We're about half way through the Underrated Series and have finally reached one of the big genres. I'm expecting lots…
The Hills Have Eyes
The lucky ones die first.
A suburban American family is being stalked by a group of psychotic people who live in the desert, far away from civilization.
This review is for the Unrated Version!
An exceptional remake and modernization of the great Wes Craven 1977 classic! Pretty much follows the original plot with a few welcomed changes!
Director Alexandre Aja introduces this brilliant update of a great classic to new generations of horror fans!
Enough blood, violence and sheer terror to please the most avid hardcore horror fans!
Recommended by Ali Moneib via my list "Movie Request Hotline"
Thanks so much Ali for recommending this great remake!
Improving on the original in a number of glorious ways, and though far from perfect, Aja's Hills exceeds all expectations, underlines the depressing lack of originality in the genre today, echoes Peckinpah's Straw Dogs & confirms Aja as a major talent, resulting in a slice of unrestrained and unashamedly adult horror that makes little concession to the usual teen demographic.
The film follows an unfortunate family as they travel through the desert en route to California, falling victim to a vicious band of mutant cannibals along the way. There is very little to the film beyond this simple, brutal premise, which in a sense is why it works so well. Aja largely ditches Craven’s vague attempts to…
This review reportedly contains spoilers. I can handle the truth.
The value of a remake, in my opinion, is not how well the director can mimic the original film shot for shot, but how well the director can stay true to the original while improving upon it.
Aja greatly succeeds in that respect. While holding very true to the original, he improves on the quality, and not just with special effects. He better represents the characters, as well as the events that unfold. He adds a little more mystery and terror to the deformed family by not revealing as much about them as Craven did, making them all the more scary. The casting was great, they all delivered solid performances. On a personal note, as a German shepherd owner, I love that they are part of the protagonist team, and are almost characters.
Oh and did I mention the gore galore?
Probably one of the very few horror remakes that surpass the original.
Monsieur Aja is one sick bastard.
As I was watching this for the second time, I realized why I like this movie so. In many ways it feels like The Texas Chainsaw Massacre, my favourite pure horror film of all time. The whole lost in the wild, being picked off by a grotesque, whack-job family is very reminiscent of Chainsaw and Aja pulls it off quite well here.
The protagonist family is very good; the personalities and relationships are varied and you get to know them well in the relatively short time they are all on screen together. While none of them are truly amazing in their roles, they are more than adequate to keep me invested and the interplay between them makes them seem even…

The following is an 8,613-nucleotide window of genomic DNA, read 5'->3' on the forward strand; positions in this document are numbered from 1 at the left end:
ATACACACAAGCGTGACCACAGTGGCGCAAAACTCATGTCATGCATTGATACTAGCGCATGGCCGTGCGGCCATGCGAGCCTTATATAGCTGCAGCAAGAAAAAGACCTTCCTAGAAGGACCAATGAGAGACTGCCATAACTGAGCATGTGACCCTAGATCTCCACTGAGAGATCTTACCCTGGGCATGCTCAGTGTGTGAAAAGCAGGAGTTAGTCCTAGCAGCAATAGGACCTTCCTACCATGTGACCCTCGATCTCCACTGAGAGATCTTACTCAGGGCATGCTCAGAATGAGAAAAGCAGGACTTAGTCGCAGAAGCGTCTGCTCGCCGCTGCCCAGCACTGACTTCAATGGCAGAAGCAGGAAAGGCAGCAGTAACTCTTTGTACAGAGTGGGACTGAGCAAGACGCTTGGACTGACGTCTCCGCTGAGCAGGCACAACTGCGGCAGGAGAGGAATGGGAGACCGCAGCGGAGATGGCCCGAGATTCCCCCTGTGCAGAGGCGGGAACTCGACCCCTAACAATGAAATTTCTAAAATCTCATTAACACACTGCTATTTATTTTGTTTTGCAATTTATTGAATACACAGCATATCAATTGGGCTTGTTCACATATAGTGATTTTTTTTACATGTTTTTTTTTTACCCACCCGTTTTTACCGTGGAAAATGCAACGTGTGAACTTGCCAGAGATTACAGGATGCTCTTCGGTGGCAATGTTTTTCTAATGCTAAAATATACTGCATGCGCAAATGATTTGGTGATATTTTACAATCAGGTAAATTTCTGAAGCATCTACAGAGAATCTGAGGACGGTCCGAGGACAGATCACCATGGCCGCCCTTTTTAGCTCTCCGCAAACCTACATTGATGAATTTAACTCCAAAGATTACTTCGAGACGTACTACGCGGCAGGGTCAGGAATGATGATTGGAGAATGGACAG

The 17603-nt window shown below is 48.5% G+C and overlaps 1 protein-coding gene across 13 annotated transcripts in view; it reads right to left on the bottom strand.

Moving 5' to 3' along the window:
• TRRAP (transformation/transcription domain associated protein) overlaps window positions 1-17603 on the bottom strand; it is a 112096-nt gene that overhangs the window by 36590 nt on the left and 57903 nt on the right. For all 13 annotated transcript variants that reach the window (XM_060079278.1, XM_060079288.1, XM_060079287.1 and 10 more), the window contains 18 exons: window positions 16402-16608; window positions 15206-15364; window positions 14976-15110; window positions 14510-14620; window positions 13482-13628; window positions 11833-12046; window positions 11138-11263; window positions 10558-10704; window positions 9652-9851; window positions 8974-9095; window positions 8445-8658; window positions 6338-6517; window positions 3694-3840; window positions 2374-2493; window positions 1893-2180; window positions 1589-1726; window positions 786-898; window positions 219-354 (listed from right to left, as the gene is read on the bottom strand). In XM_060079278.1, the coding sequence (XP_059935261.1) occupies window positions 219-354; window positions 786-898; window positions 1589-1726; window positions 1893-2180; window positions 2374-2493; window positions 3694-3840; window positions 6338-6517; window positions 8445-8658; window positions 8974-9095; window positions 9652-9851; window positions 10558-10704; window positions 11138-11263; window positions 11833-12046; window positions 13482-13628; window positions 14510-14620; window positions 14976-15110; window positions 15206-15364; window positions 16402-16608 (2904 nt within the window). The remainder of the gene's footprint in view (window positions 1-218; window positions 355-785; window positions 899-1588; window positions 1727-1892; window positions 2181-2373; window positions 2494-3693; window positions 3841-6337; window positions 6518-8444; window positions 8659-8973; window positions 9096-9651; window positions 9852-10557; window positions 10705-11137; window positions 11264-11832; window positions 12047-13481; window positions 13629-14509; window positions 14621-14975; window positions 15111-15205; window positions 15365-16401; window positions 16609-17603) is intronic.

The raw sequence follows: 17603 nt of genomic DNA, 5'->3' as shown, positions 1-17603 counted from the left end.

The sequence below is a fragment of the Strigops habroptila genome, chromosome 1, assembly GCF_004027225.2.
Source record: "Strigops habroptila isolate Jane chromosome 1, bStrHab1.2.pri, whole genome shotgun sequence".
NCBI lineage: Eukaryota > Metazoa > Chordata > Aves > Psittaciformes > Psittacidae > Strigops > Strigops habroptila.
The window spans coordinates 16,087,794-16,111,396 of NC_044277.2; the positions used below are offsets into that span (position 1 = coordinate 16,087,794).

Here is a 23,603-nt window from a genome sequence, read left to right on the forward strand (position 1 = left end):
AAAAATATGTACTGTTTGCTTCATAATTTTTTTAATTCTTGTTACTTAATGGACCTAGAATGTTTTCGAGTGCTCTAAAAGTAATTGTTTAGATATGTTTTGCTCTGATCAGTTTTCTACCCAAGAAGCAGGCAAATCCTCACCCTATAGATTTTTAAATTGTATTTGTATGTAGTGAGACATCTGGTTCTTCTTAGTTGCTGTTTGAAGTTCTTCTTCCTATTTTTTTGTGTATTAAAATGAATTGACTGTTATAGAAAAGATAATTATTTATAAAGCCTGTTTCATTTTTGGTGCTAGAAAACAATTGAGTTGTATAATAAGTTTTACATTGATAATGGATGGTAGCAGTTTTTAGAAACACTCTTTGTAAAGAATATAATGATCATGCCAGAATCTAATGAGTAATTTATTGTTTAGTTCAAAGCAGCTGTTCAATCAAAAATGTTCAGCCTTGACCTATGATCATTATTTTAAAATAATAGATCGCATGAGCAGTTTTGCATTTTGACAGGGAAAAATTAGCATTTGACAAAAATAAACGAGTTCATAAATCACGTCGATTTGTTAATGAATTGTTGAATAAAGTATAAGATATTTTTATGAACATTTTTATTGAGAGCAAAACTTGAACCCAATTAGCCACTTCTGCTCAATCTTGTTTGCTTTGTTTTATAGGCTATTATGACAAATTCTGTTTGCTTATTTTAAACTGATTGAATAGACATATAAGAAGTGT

Film #22 of my Hoop-tober Horror Challenge!
The Dr. Strangelove-esque opening titles gave me high hopes for this film, but sadly the rest of the film was plagued by unlikable characters, bad scares, and a pretty boring plot (though I should place the blame on the original for this). The increase in budget and experience plays in this film's favor, but I was left, overall, unimpressed.
This plays up the idea of mutation a lot more than the original, but I never found the idea to be taken in any particularly interesting directions.
I will probably revisit this film (I am pretty tough on remakes the first time around) after Hoop-tober and give it a proper review then.
Up Next: The Old Dark House (1932)
The thought of being stranded in the middle of the desert is scary. Adding radioactively mutated murderers and cliched horror movie scenarios is not scary. A family has their car and RV break down in the desert and they are attacked by freaks. What we learn is when the tobacco spitting creep at the broken down, dirty gas station tells you to take the back road, you shouldn't. Don't follows dogs into the desert, don't waste the only bullets you have, and don't watch this movie. The makeup looks good, the characters don't last long enough to care about, and I laughed when I was supposed to be scared. This movie is just dumb.
Film miserabile...che non ha nulla da invidiare al classico di craven che diciamo era gia miserabile di suo
Mutated savages in the desert are never to be taken lightly but they are always a good starting point for your run of the mill horror movie. However I am so tired of completely inept people in horror movies.
Wow! What a terrible movie. There is so much trash I want too talk about this film (cluster-fucked in my head) I don't even know where to begin. Let's just say if you want horror/depravity, while on vacation with characters you give a shit about, go watch "The Deer Hunter."
TOO FAR: Need something closer to home. No problem, you can go visit my cousins in Louisiana. They can serve you up some bassackwerd "Southern Comfort" hospitality.
Never have I seen a better horror film about cannibals. Halfway through it turns into an action movie but it's still entertaining.
Less of an abstraction than the mad dog orginal, for better or worse. I continue to like both.
- Whistle and I'll Come to You
- The Woman in Black
- The House of the Laughing Windows
- Who Can Kill a Child?
- Night of the Living Dead
- Night of the Living Dead
- Dawn of the Dead
- Dawn of the Dead
- Day of the Dead
Horror movies are by far my favorite, so I've decided to make a list with all of them I remember…
- Session 9
- The Signal
- Let the Right One In
- The Host
Here are my top 100 favorite horror films from 2000 until 2009. I'm sure the list will change slightly here…